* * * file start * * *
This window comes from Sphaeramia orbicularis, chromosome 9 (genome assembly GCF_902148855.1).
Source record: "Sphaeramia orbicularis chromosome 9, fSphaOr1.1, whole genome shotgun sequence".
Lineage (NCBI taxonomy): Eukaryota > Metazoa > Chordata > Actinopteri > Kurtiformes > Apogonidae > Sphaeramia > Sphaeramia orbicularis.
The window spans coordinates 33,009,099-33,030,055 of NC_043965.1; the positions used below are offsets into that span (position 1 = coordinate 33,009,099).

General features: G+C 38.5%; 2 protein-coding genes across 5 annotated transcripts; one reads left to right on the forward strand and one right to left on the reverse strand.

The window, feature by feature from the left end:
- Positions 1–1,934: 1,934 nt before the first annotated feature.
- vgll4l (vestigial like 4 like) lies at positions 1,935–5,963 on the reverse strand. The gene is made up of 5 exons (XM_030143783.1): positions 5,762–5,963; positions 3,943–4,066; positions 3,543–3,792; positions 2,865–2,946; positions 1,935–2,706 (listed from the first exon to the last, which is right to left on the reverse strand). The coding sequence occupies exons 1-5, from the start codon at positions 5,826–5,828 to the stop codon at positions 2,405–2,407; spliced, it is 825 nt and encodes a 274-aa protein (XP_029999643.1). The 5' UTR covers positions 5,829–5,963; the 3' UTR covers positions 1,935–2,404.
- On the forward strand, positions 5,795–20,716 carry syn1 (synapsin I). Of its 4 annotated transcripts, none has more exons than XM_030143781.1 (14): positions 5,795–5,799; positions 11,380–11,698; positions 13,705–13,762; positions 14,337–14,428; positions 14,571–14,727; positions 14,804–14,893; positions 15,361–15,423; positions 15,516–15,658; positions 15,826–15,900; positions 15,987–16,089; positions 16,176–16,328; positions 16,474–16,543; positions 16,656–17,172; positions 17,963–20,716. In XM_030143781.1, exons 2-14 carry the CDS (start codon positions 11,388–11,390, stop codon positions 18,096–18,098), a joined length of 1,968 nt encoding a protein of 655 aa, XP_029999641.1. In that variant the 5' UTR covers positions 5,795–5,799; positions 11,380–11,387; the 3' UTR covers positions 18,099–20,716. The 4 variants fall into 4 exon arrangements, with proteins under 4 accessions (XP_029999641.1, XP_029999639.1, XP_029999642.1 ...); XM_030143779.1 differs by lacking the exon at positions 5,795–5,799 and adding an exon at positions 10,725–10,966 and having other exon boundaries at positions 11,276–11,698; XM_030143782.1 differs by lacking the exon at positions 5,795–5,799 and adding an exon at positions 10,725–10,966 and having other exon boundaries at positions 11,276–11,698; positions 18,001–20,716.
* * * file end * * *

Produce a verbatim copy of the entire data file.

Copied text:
This window comes from Sphaeramia orbicularis, chromosome 9 (genome assembly GCF_902148855.1).
Source record: "Sphaeramia orbicularis chromosome 9, fSphaOr1.1, whole genome shotgun sequence".
Lineage (NCBI taxonomy): Eukaryota > Metazoa > Chordata > Actinopteri > Kurtiformes > Apogonidae > Sphaeramia > Sphaeramia orbicularis.
The window spans coordinates 33,009,099-33,030,055 of NC_043965.1; the positions used below are offsets into that span (position 1 = coordinate 33,009,099).

General features: G+C 38.5%; 2 protein-coding genes across 5 annotated transcripts; one reads left to right on the forward strand and one right to left on the reverse strand.

The window, feature by feature from the left end:
- Positions 1–1,934: 1,934 nt before the first annotated feature.
- vgll4l (vestigial like 4 like) lies at positions 1,935–5,963 on the reverse strand. The gene is made up of 5 exons (XM_030143783.1): positions 5,762–5,963; positions 3,943–4,066; positions 3,543–3,792; positions 2,865–2,946; positions 1,935–2,706 (listed from the first exon to the last, which is right to left on the reverse strand). The coding sequence occupies exons 1-5, from the start codon at positions 5,826–5,828 to the stop codon at positions 2,405–2,407; spliced, it is 825 nt and encodes a 274-aa protein (XP_029999643.1). The 5' UTR covers positions 5,829–5,963; the 3' UTR covers positions 1,935–2,404.
- On the forward strand, positions 5,795–20,716 carry syn1 (synapsin I). Of its 4 annotated transcripts, none has more exons than XM_030143781.1 (14): positions 5,795–5,799; positions 11,380–11,698; positions 13,705–13,762; positions 14,337–14,428; positions 14,571–14,727; positions 14,804–14,893; positions 15,361–15,423; positions 15,516–15,658; positions 15,826–15,900; positions 15,987–16,089; positions 16,176–16,328; positions 16,474–16,543; positions 16,656–17,172; positions 17,963–20,716. In XM_030143781.1, exons 2-14 carry the CDS (start codon positions 11,388–11,390, stop codon positions 18,096–18,098), a joined length of 1,968 nt encoding a protein of 655 aa, XP_029999641.1. In that variant the 5' UTR covers positions 5,795–5,799; positions 11,380–11,387; the 3' UTR covers positions 18,099–20,716. The 4 variants fall into 4 exon arrangements, with proteins under 4 accessions (XP_029999641.1, XP_029999639.1, XP_029999642.1 ...); XM_030143779.1 differs by lacking the exon at positions 5,795–5,799 and adding an exon at positions 10,725–10,966 and having other exon boundaries at positions 11,276–11,698; XM_030143782.1 differs by lacking the exon at positions 5,795–5,799 and adding an exon at positions 10,725–10,966 and having other exon boundaries at positions 11,276–11,698; positions 18,001–20,716.